With most of the crucial requirements already checked off the to-do list, the only thing left standing between swimmers based at home in Singapore and victory on the world stage could just be time.
Former head coach of the Danish swimming team Nick Juba, in town at the invitation of the Singapore Swimming Association (SSA), gave his vote of confidence to the local set-up as he came to the end of his week-long visit.
Said the Briton: "I haven't seen a lot, but I saw enough from the atmosphere at the National Training Centre to think that swimming here will be pretty good - if not in three years' time (at the 2020 Olympics), then certainly in seven years' time (at the 2024 Olympics).
"An awful lot of boxes are ticked here. It's not going to happen immediately but there's absolutely no reason why Singapore wouldn't be making a good mark by 2024 ."
He also praised the facilities and sports science support here.
Juba, 65, coached the Danish team from 2013 to last year, capping his tenure with a gold and a relay bronze at the Rio Olympics - the Danes' best showing at the Olympics in 68 years.
While Singapore can boast of two world-class swimmers in Olympic champion Joseph Schooling and Quah Zheng Wen, he said it is vital to ensure the pool is deeper.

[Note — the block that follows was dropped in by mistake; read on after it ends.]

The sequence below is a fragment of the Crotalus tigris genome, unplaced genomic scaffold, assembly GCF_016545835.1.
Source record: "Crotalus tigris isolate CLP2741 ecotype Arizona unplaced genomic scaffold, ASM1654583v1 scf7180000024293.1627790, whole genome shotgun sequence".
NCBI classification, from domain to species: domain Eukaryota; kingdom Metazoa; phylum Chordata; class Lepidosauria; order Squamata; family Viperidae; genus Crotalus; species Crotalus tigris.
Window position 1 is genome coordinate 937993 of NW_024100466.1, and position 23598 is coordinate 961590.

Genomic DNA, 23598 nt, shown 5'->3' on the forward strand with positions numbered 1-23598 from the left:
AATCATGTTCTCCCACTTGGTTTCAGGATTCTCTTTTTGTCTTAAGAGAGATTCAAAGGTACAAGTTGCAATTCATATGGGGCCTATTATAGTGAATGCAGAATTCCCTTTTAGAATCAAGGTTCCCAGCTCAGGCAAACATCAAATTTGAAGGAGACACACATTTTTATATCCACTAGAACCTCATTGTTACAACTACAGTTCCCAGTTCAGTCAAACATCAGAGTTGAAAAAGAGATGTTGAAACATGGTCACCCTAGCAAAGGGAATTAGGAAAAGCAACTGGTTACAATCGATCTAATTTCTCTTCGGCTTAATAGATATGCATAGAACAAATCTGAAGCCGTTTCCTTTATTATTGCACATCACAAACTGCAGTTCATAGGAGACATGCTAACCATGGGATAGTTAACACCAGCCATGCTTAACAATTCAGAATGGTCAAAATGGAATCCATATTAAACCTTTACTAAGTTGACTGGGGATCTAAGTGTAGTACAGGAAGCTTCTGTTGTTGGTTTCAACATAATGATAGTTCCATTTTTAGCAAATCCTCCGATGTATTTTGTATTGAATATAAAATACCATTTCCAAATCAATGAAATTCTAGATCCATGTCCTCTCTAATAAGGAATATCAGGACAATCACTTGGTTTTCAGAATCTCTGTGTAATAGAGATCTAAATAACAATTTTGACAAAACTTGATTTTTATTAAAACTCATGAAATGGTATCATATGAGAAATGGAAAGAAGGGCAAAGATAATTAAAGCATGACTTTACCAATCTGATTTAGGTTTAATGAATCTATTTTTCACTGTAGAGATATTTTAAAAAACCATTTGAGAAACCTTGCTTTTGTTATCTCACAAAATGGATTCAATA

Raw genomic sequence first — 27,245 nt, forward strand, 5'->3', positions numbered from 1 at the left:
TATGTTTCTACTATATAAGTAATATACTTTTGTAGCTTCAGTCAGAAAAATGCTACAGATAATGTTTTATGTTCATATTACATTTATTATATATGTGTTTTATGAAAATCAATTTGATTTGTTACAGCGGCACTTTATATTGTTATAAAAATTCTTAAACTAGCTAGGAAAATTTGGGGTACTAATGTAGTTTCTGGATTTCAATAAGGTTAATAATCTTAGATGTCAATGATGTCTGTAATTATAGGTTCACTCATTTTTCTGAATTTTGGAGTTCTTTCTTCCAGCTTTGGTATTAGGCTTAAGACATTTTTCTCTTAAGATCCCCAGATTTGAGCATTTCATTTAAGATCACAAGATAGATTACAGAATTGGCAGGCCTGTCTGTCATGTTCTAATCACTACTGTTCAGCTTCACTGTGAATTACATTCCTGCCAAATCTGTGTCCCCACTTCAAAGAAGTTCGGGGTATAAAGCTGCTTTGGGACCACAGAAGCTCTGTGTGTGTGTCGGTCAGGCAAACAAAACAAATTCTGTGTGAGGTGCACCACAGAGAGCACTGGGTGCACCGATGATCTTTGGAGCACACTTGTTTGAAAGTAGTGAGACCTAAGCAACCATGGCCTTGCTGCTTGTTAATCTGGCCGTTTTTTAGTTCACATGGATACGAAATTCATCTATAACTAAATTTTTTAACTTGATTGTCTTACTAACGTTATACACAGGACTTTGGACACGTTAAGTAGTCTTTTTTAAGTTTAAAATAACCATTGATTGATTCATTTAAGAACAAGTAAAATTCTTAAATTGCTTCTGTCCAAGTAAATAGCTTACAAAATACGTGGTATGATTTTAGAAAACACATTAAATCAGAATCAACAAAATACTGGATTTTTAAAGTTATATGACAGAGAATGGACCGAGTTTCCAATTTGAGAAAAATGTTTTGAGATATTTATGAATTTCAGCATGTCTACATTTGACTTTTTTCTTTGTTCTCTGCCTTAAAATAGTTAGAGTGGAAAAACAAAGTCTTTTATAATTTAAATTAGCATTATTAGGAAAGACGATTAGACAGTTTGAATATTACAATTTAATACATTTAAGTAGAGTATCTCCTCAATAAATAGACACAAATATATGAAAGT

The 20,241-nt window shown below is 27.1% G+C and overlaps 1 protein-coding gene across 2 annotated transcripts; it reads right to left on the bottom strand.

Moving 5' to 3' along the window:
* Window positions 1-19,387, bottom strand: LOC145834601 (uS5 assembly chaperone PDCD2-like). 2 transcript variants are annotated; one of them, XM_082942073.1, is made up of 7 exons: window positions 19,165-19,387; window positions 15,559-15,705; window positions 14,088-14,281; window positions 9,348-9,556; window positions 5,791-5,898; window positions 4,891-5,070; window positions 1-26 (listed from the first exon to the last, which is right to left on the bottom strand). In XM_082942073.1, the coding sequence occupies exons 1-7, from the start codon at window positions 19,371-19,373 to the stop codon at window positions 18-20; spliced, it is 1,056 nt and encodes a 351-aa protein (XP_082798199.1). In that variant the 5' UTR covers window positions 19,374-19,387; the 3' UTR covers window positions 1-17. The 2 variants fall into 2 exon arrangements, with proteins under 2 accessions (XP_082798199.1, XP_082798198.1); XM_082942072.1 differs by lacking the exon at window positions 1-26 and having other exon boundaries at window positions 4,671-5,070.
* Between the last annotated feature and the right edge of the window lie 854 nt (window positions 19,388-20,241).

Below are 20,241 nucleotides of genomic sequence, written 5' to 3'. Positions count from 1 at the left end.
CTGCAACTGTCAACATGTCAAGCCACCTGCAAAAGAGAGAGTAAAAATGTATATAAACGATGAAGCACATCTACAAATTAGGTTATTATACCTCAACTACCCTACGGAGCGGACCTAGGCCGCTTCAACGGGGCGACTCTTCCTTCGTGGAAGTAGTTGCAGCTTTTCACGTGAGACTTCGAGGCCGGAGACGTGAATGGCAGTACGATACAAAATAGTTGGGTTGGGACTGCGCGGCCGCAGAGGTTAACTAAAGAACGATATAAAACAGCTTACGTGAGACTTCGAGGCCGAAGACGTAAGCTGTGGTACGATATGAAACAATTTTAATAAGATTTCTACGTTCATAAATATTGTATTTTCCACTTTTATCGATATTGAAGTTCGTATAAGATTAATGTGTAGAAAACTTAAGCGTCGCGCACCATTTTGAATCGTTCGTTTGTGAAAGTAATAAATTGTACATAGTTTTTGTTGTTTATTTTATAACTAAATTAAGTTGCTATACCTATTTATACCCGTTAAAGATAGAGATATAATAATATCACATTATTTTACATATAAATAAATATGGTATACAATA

He said: "It's always difficult for countries the size of Denmark (with a population of about 5.6 million) or Singapore to make a huge impact. It's always going to be a few individuals.
"But it would be nice if having a relay team qualify for the Tokyo Games is part of Singapore's ambition. That widens the base of your success and it's a good sign that you're developing your base."
He added: "It takes a long while for the best young kids to become the best seniors and maybe they never do it. There's still a lot of steps in the journey.
"Everyone's got to significantly step up, but it's an exciting opportunity. The signs are very good."
Juba's trip to Singapore follows other invites the SSA has given to veteran high-performance experts in the last few months, including a visit by Australian coach Stephan Widmer in January. The latter is touted as a possible candidate to be appointed a consultant to guide the overall coaching staff.
When asked if he would consider the post if given an offer, Juba said: "I've not come here with that view in mind. If I were asked and the package was right, maybe, but I'm getting older and it's quite hard to move to the other side of the world for potentially a few years.
"I haven't really given it any thought and it hasn't been mentioned."